Solar power and batteries could save New Zealanders billions

New Zealanders could save hundreds of millions of dollars in electricity with solar PV and battery storage, according to a new report.

The Sustainable Electricity Association of New Zealand (SEANZ) report reveals huge electricity cost savings for New Zealanders if conditions for high uptake of solar PV and batteries are allowed to prevail.

Lead author of the report Dr Rob Passey of IT Power Australia said their findings, based on Ministry for Business Innovation and Employment (MBIE) projections, showed the benefits in greenhouse gas emissions and savings to households were positive under all scenarios but improved with greater uptake of PV and batteries.

“By 2040 New Zealand solar households could have saved between $NZ1.35-3.4 billion, but the benefits are not restricted to just solar owners,” Dr Passey said.

“Solar households have already saved the country NZ$860,000 in avoided greenhouse gas emissions.

“MBIE modelling shows that solar installed with batteries will become the norm and that avoided greenhouse gas emissions costs could total NZ$0.5 billion in savings to the country between 2016 and 2040.”

Solar and batteries will not only benefit all households by lowering peak demand and therefore the costs of the electricity network, they can reduce electricity costs through avoided greenhouse gas emissions, lower wholesale electricity costs, reduced line losses, and fuel price hedging.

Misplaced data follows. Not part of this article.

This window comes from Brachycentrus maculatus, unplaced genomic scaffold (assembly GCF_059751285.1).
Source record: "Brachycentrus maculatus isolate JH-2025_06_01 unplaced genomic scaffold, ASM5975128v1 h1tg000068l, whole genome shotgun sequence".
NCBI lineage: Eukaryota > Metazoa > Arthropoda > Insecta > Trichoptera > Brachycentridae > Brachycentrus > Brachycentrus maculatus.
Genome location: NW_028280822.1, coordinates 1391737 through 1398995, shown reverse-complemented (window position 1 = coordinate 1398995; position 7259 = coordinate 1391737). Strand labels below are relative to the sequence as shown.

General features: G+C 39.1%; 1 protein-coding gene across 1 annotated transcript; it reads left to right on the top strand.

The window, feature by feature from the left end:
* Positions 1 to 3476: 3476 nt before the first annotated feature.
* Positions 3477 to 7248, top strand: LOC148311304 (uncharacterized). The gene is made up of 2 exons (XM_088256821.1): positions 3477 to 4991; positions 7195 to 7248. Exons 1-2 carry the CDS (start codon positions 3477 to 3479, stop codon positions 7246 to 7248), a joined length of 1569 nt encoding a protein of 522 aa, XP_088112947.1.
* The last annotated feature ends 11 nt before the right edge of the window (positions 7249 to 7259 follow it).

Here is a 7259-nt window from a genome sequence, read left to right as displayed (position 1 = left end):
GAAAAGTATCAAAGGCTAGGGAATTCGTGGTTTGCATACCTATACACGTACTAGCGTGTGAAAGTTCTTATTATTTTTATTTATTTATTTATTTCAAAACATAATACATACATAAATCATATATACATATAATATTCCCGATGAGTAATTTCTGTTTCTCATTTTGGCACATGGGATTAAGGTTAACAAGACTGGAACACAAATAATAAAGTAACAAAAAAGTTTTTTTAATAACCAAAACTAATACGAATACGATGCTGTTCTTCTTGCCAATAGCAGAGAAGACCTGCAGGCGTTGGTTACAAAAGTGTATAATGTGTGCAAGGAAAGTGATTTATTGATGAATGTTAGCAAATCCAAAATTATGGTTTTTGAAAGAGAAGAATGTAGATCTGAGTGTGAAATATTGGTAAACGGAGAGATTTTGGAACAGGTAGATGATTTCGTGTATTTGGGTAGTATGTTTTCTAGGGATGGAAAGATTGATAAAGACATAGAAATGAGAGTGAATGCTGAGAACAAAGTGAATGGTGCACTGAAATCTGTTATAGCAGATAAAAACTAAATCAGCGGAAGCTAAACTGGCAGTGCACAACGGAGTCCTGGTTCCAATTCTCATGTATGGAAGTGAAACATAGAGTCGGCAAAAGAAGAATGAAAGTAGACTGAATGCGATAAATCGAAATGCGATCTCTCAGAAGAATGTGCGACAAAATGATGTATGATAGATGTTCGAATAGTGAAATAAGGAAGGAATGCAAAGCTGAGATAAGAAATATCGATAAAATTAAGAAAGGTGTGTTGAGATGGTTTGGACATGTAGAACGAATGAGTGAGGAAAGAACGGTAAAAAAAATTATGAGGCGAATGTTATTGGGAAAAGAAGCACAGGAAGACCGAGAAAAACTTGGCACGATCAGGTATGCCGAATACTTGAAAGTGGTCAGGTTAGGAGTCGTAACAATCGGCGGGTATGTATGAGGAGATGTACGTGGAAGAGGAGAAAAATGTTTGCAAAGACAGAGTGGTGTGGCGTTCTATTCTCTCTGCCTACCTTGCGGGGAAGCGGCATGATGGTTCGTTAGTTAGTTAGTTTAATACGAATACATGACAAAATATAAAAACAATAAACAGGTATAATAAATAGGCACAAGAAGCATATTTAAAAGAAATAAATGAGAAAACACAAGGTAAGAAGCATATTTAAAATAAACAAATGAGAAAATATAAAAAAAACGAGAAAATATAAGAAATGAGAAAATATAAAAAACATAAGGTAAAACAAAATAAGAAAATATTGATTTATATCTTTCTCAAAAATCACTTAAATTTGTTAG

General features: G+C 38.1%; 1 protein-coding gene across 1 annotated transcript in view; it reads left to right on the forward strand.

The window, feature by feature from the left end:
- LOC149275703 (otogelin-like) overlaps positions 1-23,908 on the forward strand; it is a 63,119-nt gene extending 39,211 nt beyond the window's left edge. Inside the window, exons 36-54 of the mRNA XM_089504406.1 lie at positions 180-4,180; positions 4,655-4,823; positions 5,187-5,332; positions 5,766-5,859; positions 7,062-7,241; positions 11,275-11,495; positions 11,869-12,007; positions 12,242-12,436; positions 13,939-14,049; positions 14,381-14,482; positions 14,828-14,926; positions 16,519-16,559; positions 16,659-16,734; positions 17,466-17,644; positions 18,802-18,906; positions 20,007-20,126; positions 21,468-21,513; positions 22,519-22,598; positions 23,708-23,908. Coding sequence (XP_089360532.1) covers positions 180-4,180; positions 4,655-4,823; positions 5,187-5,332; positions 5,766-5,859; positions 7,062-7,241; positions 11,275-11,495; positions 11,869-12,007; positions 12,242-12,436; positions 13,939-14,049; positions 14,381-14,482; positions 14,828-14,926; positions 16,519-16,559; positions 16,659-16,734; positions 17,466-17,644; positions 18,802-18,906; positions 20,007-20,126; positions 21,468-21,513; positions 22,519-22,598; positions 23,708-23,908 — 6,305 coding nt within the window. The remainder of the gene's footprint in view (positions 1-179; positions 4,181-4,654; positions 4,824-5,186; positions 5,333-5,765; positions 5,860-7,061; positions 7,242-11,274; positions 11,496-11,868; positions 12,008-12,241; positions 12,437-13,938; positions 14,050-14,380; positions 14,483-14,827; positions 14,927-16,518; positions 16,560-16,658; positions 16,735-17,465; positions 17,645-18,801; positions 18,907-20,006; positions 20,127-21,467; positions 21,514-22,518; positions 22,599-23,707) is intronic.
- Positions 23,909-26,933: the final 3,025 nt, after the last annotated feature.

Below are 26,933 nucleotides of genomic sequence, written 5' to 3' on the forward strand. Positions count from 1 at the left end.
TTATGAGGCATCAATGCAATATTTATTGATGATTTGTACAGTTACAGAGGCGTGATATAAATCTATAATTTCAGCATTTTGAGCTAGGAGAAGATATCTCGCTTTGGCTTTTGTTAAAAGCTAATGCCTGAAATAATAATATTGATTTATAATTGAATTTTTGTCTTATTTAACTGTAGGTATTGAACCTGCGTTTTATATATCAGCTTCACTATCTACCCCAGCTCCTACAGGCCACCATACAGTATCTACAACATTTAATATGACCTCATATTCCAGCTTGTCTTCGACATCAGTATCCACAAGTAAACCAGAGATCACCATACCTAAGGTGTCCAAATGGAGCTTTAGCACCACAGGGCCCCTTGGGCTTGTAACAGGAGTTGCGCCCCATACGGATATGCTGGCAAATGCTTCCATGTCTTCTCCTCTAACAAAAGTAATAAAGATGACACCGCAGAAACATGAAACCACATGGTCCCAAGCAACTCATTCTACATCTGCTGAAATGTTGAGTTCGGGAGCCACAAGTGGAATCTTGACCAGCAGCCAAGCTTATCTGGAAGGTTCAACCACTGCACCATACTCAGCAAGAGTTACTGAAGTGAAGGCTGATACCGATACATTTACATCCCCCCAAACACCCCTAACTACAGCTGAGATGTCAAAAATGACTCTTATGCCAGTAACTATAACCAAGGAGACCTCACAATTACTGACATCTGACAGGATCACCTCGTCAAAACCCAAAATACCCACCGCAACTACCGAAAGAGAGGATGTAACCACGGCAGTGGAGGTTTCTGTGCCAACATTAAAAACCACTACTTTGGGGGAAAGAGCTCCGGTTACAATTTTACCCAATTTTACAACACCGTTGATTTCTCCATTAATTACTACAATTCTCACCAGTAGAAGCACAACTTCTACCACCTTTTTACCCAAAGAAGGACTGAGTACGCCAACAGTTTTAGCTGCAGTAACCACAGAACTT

“The benefits of the benefits for New Zealand were clear, yet the regulator and some of the incumbent electricity industry are actively trying to stall the uptake of solar with misinformation and the introduction of a solar tax,” SEANZ Chairman Brendan Winitana said.

“Households who reduce their electricity use through energy efficiency improvements such as insulation, efficient lighting or low-flow shower heads are not penalised, similarly, if a customer moves to gas they are not levied a ‘gas tax’.

“The focus should now be on how to make the most of the coming opportunities driven by increased customer choice, rather than by selectively penalising specific new technologies.”



According to the report, Solar PV and Batteries in New Zealand – Consumer-centric Electricity, total installed capacity of solar PV in New Zealand has rapidly increased in the last five years, jumping nine-fold in the period 2012 to 2016.

Home solar power made up 78 per cent of capacity installed in 2016, followed by commercial solar.

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